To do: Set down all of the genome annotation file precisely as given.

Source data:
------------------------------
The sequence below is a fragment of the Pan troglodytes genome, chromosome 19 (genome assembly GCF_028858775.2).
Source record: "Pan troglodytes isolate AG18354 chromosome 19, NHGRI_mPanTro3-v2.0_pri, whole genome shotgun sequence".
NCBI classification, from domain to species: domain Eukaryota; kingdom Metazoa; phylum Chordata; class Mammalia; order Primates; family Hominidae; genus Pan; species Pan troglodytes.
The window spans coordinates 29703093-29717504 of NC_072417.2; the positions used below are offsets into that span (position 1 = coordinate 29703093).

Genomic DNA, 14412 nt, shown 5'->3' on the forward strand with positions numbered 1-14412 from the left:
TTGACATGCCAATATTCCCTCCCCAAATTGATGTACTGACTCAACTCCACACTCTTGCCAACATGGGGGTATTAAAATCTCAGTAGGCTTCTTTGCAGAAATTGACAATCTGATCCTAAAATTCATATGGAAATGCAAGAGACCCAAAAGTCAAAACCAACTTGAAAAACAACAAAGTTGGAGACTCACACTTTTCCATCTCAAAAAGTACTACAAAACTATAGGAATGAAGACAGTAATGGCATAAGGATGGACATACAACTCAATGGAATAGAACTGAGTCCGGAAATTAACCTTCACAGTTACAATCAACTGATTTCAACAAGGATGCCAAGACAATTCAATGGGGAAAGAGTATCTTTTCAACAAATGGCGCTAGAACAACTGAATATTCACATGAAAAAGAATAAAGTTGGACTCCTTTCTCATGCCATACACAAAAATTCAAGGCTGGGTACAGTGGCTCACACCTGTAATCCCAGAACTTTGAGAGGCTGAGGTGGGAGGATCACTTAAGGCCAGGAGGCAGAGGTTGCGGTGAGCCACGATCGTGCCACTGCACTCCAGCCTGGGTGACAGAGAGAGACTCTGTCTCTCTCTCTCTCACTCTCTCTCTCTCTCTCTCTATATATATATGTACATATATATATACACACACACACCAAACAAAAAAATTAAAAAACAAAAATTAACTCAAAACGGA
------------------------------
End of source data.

The sequence below is a fragment of the Pan troglodytes genome, chromosome 19 (genome assembly GCF_028858775.2).
Source record: "Pan troglodytes isolate AG18354 chromosome 19, NHGRI_mPanTro3-v2.0_pri, whole genome shotgun sequence".
NCBI classification, from domain to species: domain Eukaryota; kingdom Metazoa; phylum Chordata; class Mammalia; order Primates; family Hominidae; genus Pan; species Pan troglodytes.
The window spans coordinates 29703093-29717504 of NC_072417.2; the positions used below are offsets into that span (position 1 = coordinate 29703093).

Genomic DNA, 14412 nt, shown 5'->3' on the forward strand with positions numbered 1-14412 from the left:
TTGACATGCCAATATTCCCTCCCCAAATTGATGTACTGACTCAACTCCACACTCTTGCCAACATGGGGGTATTAAAATCTCAGTAGGCTTCTTTGCAGAAATTGACAATCTGATCCTAAAATTCATATGGAAATGCAAGAGACCCAAAAGTCAAAACCAACTTGAAAAACAACAAAGTTGGAGACTCACACTTTTCCATCTCAAAAAGTACTACAAAACTATAGGAATGAAGACAGTAATGGCATAAGGATGGACATACAACTCAATGGAATAGAACTGAGTCCGGAAATTAACCTTCACAGTTACAATCAACTGATTTCAACAAGGATGCCAAGACAATTCAATGGGGAAAGAGTATCTTTTCAACAAATGGCGCTAGAACAACTGAATATTCACATGAAAAAGAATAAAGTTGGACTCCTTTCTCATGCCATACACAAAAATTCAAGGCTGGGTACAGTGGCTCACACCTGTAATCCCAGAACTTTGAGAGGCTGAGGTGGGAGGATCACTTAAGGCCAGGAGGCAGAGGTTGCGGTGAGCCACGATCGTGCCACTGCACTCCAGCCTGGGTGACAGAGAGAGACTCTGTCTCTCTCTCTCTCACTCTCTCTCTCTCTCTCTCTATATATATATGTACATATATATATACACACACACACCAAACAAAAAAATTAAAAAACAAAAATTAACTCAAAACGGA